EU membership brings trade and research opportunities for agri-food - Nicholson

Jim Nicholson MEP
Jim Nicholson MEP

Ulster Unionist MEP Jim Nicholson has highlighted the benefits of EU membership for the agri-food industry in relation to trade and research opportunities.

Mr Nicholson who believes the UK is better off remaining in the EU said: “Next week’s EU Referendum is the biggest decision to be put to the UK’s electorate in a generation. In my view asking the question; what does a Brexit look like, is not scaremongering as some Leave campaigners would have you believe but is a necessary exercise given the importance of this issue and the possible implications for the future.

“This is especially the case in relation to agriculture given the practical realities of the industry and particularly agriculture in Northern Ireland where supply chains span the Northern Ireland/Republic of Ireland border.

“Trade is a key consideration given that much of what Northern Ireland’s producers produce, over 80% in some sectors, is exported. The bulk of these sales are destined for GB and the Republic of Ireland. Northern Ireland is the region of the UK most dependent on EU trade. DAERA figures for 2012 show that in terms of our main agricultural products, exports to the ROI alone accounted for 57.4% of Northern Ireland’s sales to the EU and 15.6% of our total exports.

“The inescapable fact is that if the UK leaves the EU the current Northern Ireland/Republic of Ireland border becomes the UK/EU border - what would that mean for the agri-food industry and economy as a whole?

“The Leave campaign have made a number of different, hypothetical suggestions as to what trading arrangements could be in place between the UK and EU following a Brexit.

“Trade is of course a two way street and UK consumers currently enjoy a variety of products from across the EU but if we wanted to trade with the Single Market from outside, including of course with the Republic of Ireland, the evidence suggests that this would be less straightforward.

“Some suggest the Norwegian model as an option for the UK to adopt. As a member of the European Economic Area (EEA) but not the EU Norway has access to the Single Market but agricultural and fisheries products exported to the EU have substantial tariffs applied. Many EU products such as French cheese, entering Norway are also subject to tariff barriers. Norway must also pay into the EU and accept many of the EU’s regulations and standards, rules they have no say in shaping - is this the scenario we want to find ourselves in?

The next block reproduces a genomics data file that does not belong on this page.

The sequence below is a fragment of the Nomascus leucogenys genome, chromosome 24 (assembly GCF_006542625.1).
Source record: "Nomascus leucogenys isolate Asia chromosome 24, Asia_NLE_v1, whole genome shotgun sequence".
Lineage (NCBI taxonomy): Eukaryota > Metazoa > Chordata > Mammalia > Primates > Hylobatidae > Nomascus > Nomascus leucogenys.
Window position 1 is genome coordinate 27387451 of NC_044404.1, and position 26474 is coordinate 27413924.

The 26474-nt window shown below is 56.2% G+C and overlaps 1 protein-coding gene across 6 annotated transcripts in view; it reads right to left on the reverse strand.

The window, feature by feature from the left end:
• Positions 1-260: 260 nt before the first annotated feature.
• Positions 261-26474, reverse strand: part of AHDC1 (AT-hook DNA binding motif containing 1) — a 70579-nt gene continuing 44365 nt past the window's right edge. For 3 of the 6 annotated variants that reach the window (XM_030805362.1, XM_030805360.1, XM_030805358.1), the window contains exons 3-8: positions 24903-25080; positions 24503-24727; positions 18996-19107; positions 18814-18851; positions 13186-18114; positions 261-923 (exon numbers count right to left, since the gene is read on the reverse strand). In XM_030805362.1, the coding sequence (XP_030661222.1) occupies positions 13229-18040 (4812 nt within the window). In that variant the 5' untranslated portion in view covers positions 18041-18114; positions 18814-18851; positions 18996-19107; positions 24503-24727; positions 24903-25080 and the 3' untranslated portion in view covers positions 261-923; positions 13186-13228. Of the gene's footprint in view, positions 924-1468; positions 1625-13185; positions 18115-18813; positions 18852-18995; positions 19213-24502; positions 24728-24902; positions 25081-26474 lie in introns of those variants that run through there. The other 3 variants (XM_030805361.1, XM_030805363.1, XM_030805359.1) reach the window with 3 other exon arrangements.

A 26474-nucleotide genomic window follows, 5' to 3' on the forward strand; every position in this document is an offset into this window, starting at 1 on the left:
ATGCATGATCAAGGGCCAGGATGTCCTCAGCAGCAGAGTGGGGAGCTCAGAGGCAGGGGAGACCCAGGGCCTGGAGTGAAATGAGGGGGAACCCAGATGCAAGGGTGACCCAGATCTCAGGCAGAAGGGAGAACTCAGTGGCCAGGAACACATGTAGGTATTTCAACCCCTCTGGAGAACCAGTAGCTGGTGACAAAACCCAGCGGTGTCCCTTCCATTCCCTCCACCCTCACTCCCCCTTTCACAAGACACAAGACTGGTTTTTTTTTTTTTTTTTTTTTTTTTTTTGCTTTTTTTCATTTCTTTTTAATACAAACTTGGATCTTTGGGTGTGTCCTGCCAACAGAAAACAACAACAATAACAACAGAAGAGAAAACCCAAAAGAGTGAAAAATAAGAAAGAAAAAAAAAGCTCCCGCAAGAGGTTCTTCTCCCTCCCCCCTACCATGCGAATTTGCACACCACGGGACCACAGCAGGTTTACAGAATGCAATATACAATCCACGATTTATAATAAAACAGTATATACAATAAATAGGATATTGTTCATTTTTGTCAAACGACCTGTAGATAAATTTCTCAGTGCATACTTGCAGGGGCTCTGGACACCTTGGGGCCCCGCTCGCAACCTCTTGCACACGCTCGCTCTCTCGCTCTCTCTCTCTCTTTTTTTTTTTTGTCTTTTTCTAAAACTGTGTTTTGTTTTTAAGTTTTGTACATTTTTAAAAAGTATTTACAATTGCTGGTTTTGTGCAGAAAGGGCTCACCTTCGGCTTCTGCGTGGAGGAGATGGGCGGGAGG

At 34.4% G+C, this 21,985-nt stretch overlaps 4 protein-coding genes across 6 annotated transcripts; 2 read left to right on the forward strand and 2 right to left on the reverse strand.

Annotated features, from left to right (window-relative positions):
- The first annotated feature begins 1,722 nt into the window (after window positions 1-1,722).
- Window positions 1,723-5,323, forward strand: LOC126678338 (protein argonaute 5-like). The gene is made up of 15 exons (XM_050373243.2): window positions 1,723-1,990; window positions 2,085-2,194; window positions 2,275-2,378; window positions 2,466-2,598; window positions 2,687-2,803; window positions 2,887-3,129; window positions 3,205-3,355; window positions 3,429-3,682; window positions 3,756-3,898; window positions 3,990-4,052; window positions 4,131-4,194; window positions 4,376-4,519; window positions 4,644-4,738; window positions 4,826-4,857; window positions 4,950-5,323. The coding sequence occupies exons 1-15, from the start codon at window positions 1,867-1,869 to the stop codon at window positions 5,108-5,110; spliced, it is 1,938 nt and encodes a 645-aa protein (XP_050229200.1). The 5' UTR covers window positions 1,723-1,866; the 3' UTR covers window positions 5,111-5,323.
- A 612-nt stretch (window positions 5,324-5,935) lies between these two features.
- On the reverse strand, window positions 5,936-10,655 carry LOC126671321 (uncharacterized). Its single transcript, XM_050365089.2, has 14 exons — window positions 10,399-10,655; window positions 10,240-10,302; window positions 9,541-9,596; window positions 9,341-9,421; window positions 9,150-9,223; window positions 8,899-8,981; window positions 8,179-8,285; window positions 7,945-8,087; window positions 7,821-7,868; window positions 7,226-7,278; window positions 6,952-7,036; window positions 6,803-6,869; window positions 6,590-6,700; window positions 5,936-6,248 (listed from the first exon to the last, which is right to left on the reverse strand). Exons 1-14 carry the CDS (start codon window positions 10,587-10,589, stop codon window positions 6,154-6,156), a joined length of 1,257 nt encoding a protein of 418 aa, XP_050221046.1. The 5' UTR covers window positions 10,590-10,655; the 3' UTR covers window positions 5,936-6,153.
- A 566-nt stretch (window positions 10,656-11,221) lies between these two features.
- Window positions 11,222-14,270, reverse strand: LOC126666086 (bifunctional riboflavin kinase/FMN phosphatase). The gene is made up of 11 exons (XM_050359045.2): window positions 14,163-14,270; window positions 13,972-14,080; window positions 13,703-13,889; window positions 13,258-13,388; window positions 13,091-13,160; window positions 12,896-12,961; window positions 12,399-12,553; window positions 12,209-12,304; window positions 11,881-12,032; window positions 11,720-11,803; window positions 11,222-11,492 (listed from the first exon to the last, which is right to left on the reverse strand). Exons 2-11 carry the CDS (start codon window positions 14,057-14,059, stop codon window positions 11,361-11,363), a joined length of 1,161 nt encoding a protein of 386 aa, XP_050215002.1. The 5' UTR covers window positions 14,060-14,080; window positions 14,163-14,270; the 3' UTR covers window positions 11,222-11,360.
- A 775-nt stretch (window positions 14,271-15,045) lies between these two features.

“EU membership also benefits our universities and researchers, including those working on agri-food related projects, due to the cooperation and funding opportunities that exist. Leaving the EU would lessen the ability of local researchers and industry to play a leading role in Europe wide research and joint innovation projects.

“Something else worth considering is that within the EU agriculture is a powerful and effective lobby. The fact that around 40% of the EU’s budget goes on the CAP is, I believe evidence of this. How high up the list of priorities would a consumer, as opposed to producer, focused UK Government place agriculture?

“Some Leave campaigners have said that following a Brexit UK farmers could, but not would, expect the same if not more direct support than they currently receive. Again there is no clarity, this is because as Boris Johnson himself has stated the Brexiteers are not a government in waiting.

“The differing statements from the Leave campaigners are in effect a ‘wish list’ that changes depending on the audience.”

In conclusion Mr Nicholson said: “I know only too well that agriculture is facing difficulties but I would urge everyone to think long and hard ahead of Thursday’s vote.

“There are many opportunities for trade and research and cooperation that are available as a result of EU membership.

“I am also the first to admit that the European Union is far from perfect but I would suggest that you shouldn’t opt to leave the EU until you can be certain what the alternative looks like.

“While I recognise that the world is an uncertain place the Leave campaign can offer no guarantees. In my view there are simply too many additional unknowns if the UK opts to leave the EU and then enters into protracted and complex negotiations to thrash out new trading arrangements.

“I want a prosperous Northern Ireland and feel that on balance the best way to achieve this is for the UK to remain in the EU and press for further reforms.”